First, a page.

Unique light colored patches of tissue on the whale's head help identify each individual. Credit: NOAA Fisheries/Peter Duley

Unique light colored patches of tissue on the whale's head help identify each individual. Credit: NOAA Fisheries/Peter Duley

Right Whales Numbers Are Increasing In Southern New England Waters Slated For Offshore Wind Energy Development

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August 29, 2021

NOAA–Right whales are increasing their use of southern New England waters, including regions slated for offshore wind energy development, according to aerial survey data collected during the last decade. Offshore wind energy installations are proposed in waters off the south coasts of Massachusetts and Rhode Island. Understanding and minimizing the potential impacts from construction noise, increased vessel traffic, and habitat alteration will be crucial to protecting and conserving this endangered species. This research supports the Administration’s goal of deploying offshore wind while protecting biodiversity and promoting ocean co-use.

“We found that right whale use of the region increased during the last decade, and since 2017 whales have been sighted there nearly every month, with large aggregations occurring during the winter and spring,” said Tim Cole, lead of the whale aerial survey team at the Northeast Fisheries Science Center and a co-author of the study.

The first documentation of large numbers of right whales in southern New England waters occurred on April 20, 2010. The Northeast Fisheries Science Center aerial survey team identified 102 individual whales during a flight in the region. The New England Aquarium then conducted visual and acoustic monitoring during 2011-2015. They found consistent use of the region by more than one-third of the population, including 30 percent of the reproductive females. The use of the area by reproductive females is an important consideration for the species’ conservation. Their overall population has declined significantly in recent years in part due to reduced calving rates.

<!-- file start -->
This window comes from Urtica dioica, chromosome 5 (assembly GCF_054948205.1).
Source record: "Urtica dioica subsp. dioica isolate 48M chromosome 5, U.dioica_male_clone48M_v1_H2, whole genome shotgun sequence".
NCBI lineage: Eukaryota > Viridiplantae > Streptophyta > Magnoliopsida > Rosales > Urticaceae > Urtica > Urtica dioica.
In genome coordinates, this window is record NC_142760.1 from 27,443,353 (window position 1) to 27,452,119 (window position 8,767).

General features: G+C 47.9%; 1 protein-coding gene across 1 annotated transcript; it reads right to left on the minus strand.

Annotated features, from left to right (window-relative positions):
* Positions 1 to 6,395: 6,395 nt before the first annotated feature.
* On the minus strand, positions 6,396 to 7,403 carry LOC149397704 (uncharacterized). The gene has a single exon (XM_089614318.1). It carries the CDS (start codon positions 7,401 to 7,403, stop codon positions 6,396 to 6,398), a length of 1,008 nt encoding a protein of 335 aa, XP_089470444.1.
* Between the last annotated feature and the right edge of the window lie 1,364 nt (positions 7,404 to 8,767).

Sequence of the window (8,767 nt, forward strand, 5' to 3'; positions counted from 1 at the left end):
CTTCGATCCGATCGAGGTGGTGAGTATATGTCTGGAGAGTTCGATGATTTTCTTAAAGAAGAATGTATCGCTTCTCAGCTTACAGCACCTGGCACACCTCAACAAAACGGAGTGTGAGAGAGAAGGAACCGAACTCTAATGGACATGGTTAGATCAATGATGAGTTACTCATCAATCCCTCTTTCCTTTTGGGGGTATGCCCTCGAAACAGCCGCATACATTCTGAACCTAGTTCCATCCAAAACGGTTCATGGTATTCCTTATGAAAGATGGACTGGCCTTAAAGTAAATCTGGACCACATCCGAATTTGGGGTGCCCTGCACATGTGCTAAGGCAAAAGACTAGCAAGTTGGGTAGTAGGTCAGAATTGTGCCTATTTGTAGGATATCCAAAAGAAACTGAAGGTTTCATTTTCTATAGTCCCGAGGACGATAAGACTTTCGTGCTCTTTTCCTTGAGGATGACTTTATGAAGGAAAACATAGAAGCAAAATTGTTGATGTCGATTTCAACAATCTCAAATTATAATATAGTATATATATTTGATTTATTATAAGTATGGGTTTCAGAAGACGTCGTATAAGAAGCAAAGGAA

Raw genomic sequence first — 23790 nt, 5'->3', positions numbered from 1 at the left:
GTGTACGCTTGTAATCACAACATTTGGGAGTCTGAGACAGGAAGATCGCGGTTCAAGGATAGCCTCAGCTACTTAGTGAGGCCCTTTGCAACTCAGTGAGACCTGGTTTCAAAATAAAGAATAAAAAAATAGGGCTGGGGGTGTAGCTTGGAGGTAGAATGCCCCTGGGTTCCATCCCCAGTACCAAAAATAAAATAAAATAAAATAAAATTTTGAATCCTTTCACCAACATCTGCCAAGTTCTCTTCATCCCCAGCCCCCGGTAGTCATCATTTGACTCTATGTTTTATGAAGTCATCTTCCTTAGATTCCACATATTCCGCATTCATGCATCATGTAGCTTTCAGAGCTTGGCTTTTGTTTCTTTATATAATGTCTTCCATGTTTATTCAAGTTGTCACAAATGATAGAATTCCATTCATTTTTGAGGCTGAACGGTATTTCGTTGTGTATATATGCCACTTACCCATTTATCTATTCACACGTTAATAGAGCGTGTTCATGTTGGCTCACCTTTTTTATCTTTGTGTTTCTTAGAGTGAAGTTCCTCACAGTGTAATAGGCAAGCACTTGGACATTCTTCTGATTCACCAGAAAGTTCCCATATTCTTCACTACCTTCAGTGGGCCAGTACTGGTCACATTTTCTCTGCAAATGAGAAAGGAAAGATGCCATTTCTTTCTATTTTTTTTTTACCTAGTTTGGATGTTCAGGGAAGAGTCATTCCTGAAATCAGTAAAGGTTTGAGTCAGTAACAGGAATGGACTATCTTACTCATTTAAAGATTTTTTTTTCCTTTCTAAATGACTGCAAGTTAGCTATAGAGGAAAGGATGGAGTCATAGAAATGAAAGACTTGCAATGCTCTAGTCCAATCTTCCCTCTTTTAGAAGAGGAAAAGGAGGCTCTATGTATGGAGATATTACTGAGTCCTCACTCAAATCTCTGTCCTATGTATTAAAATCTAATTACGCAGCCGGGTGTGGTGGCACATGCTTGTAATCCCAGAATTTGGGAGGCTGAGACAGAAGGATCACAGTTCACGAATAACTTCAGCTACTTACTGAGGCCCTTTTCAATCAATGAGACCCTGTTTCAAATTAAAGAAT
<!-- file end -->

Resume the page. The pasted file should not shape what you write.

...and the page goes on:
Individual right whales are identified by distinctive patches of raised tissue on their head, lips, and chin, and by scars on their body. Photographs were matched to catalogued individuals in the North Atlantic Right Whale Consortium Sighting Database. A total of 327 unique right whales were photographed in the area by the teams over the study period.

Construction and operation of hundreds of wind turbines is likely to introduce increased ocean noise, vessel traffic and possibly habitat alteration. All of these factors have the potential to affect right whales.  

Increased vessel traffic in the region will bring with it a greater risk of vessel strikes, one of the leading causes of serious injury and death of right whales. 

Increased noise from wind turbine construction and operations and vessels could also directly impact important whale behaviors and interfere with the detection of critical acoustic cues. These types of impacts may also be associated with physiological stress and could affect the whales’ use of the region.

The presence of wind turbine foundations may impact oceanographic and atmospheric conditions including potential changes in ocean stratification. This might alter the formation of plankton aggregations and thus foraging opportunities for right whales.

“Since a number of large commercial offshore wind energy projects are proposed off southern New England, construction and operation of wind farms are relevant to conserving the species,” Cole said. “Considerable uncertainty still exists regarding how the development of the region could have an impact on right whales just as they are becoming more reliant on the region.”

Last updated by Northeast Fisheries Science Center on August 02, 2021

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